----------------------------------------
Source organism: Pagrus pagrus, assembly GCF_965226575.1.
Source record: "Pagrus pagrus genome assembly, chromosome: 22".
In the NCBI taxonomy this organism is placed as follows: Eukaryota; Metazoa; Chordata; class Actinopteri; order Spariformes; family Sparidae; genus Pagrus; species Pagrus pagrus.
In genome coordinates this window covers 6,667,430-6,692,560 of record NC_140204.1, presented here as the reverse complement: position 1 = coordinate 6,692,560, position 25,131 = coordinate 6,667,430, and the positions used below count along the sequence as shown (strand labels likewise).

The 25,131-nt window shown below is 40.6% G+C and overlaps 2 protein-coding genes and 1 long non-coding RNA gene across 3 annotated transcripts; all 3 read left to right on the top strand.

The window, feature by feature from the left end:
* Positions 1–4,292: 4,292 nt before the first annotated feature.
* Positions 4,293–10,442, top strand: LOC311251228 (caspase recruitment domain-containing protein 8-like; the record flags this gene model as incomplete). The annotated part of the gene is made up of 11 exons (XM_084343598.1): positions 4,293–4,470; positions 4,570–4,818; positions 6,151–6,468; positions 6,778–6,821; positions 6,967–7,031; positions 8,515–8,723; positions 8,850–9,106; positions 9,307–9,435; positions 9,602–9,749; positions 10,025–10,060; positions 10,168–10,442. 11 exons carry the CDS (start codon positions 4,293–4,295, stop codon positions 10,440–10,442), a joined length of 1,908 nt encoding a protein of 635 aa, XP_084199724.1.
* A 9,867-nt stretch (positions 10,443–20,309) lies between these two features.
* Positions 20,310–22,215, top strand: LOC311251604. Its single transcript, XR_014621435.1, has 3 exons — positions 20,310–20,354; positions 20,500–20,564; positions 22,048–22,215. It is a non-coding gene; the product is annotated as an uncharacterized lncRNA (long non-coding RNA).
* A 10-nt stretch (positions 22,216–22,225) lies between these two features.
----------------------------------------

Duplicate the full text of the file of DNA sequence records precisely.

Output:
Source organism: Pagrus pagrus, assembly GCF_965226575.1.
Source record: "Pagrus pagrus genome assembly, chromosome: 22".
In the NCBI taxonomy this organism is placed as follows: Eukaryota; Metazoa; Chordata; class Actinopteri; order Spariformes; family Sparidae; genus Pagrus; species Pagrus pagrus.
In genome coordinates this window covers 6,667,430-6,692,560 of record NC_140204.1, presented here as the reverse complement: position 1 = coordinate 6,692,560, position 25,131 = coordinate 6,667,430, and the positions used below count along the sequence as shown (strand labels likewise).

The 25,131-nt window shown below is 40.6% G+C and overlaps 2 protein-coding genes and 1 long non-coding RNA gene across 3 annotated transcripts; all 3 read left to right on the top strand.

The window, feature by feature from the left end:
* Positions 1–4,292: 4,292 nt before the first annotated feature.
* Positions 4,293–10,442, top strand: LOC311251228 (caspase recruitment domain-containing protein 8-like; the record flags this gene model as incomplete). The annotated part of the gene is made up of 11 exons (XM_084343598.1): positions 4,293–4,470; positions 4,570–4,818; positions 6,151–6,468; positions 6,778–6,821; positions 6,967–7,031; positions 8,515–8,723; positions 8,850–9,106; positions 9,307–9,435; positions 9,602–9,749; positions 10,025–10,060; positions 10,168–10,442. 11 exons carry the CDS (start codon positions 4,293–4,295, stop codon positions 10,440–10,442), a joined length of 1,908 nt encoding a protein of 635 aa, XP_084199724.1.
* A 9,867-nt stretch (positions 10,443–20,309) lies between these two features.
* Positions 20,310–22,215, top strand: LOC311251604. Its single transcript, XR_014621435.1, has 3 exons — positions 20,310–20,354; positions 20,500–20,564; positions 22,048–22,215. It is a non-coding gene; the product is annotated as an uncharacterized lncRNA (long non-coding RNA).
* A 10-nt stretch (positions 22,216–22,225) lies between these two features.